1 February 2016

Mark 6:34-44

“And he had compassion for them, because they were like sheep without a shepherd.” (v. 35)

Psalm: Psalm 26


The feeding of the five thousand is one miracle which occurs in all four Gospels, although it is likely that the account here in Mark's Gospel is the earliest. It's therefore one of the best known of the miracles performed by Jesus, but Mark's account makes it clear that the miracle is about much more than how Jesus makes five loaves and two fishes spread among thousands of people.

The initial setting draws on parallels with Moses and the Exodus story. The crowds have followed Jesus into the desert places because they are desperate to hear more of his teaching; and Jesus has compassion because they are "like sheep without a shepherd" echoing Moses' words (Numbers 27:17) and emphasising Jesus' role as the good shepherd. As it gets late it becomes clear they are without food and at this point the disciples ask Jesus for help (verse 36). His initial response is for them to sort this out themselves, but when they struggle to respond Jesus assumes control. He takes the few loaves and fishes they have found, gets the disciples to organise the seating arrangements and suddenly it transpires there is enough and to spare, as there are 12 baskets of food leftover.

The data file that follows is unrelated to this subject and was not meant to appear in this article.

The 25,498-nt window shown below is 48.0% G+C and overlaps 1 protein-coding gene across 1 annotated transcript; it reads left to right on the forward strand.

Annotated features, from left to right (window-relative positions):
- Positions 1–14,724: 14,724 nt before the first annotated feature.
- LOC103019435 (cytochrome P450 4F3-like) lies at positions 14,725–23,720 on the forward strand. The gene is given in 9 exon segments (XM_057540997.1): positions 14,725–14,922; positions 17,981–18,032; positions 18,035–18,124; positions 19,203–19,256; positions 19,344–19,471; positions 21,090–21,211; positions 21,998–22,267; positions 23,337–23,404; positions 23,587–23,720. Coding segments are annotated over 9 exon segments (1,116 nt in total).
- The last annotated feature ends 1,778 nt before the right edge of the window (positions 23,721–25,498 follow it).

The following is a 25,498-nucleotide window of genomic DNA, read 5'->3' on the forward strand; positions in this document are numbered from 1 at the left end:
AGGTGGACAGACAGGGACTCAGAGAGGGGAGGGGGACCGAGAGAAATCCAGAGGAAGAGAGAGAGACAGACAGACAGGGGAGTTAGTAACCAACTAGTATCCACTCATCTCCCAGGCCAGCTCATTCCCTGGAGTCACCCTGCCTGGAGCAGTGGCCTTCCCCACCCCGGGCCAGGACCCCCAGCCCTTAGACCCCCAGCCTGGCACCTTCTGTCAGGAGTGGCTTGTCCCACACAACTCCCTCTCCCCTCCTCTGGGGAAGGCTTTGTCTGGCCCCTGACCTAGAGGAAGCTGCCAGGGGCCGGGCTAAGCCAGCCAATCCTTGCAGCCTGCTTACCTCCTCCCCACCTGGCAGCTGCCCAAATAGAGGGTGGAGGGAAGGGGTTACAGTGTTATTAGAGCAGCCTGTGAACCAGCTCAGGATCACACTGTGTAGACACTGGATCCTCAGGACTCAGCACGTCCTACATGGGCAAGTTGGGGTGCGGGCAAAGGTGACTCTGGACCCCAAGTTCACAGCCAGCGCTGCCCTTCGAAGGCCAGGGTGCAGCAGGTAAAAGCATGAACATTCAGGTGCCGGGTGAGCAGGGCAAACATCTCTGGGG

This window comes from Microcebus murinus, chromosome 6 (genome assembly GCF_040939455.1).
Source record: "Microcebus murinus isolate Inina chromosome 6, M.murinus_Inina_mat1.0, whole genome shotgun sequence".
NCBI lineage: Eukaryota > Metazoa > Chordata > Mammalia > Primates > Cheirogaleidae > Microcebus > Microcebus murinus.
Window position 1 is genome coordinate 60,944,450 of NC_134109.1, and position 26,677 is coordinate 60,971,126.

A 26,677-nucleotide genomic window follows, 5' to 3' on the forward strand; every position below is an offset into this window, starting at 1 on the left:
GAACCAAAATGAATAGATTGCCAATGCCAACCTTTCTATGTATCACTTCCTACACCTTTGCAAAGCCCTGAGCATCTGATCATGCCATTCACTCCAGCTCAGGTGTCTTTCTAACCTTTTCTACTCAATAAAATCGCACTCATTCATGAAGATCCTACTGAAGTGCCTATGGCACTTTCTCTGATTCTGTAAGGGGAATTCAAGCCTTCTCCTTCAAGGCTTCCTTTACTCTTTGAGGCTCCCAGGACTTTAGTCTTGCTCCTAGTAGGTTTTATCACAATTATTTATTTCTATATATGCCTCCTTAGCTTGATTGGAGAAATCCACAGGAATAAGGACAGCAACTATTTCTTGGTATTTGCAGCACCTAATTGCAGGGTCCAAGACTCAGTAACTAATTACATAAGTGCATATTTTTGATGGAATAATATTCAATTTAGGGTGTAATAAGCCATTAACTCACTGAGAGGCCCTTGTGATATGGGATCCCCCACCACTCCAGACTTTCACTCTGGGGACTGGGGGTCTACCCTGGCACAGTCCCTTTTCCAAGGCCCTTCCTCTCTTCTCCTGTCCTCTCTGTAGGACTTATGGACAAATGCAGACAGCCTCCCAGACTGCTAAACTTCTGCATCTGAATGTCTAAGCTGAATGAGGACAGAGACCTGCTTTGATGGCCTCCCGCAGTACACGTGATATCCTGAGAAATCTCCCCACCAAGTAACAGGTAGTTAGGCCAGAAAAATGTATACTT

Reading this passage in detail draws out the deeper symbolism at work. The language of Jesus' actions - he takes, blesses, breaks and gives the bread (verse 41) - foretells the words used in our Communion prayer and draws out the Eucharistic significance of what is happening. The organisation of the 'men' into companies of 50 or a 100 (verse 40) has a military feel (and we can recall how in the Gospel of John's account it is followed by an attempt to make him king (John 6:15)). And the 12 baskets collected up afterwards (verse 43) perhaps point to the restoration of the 12 tribes of Israel.

So this is no simple miracle story, however that might be understood. Rather, it's a story which raises profound questions about who Jesus is, how God's kingdom is at work in and through him, and how his followers (then and now) are challenged to respond.

To Ponder

  • How do you understand the feeding of the 5,000? Is it a physical or spiritual meal - or both?
  • What does Mark's account suggest about the part that we haveto play in God's miraculous work?
  • What implications does this story have for Christians responding to a hungry world?

Bible notes author

The Revd Dr Stephen Wigley

Stephen Wigley is a Methodist minister currently serving as chair of the Wales Synod. He is married to Jenny, a priest in the Church in Wales, and they have two teenage sons, David and Andrew.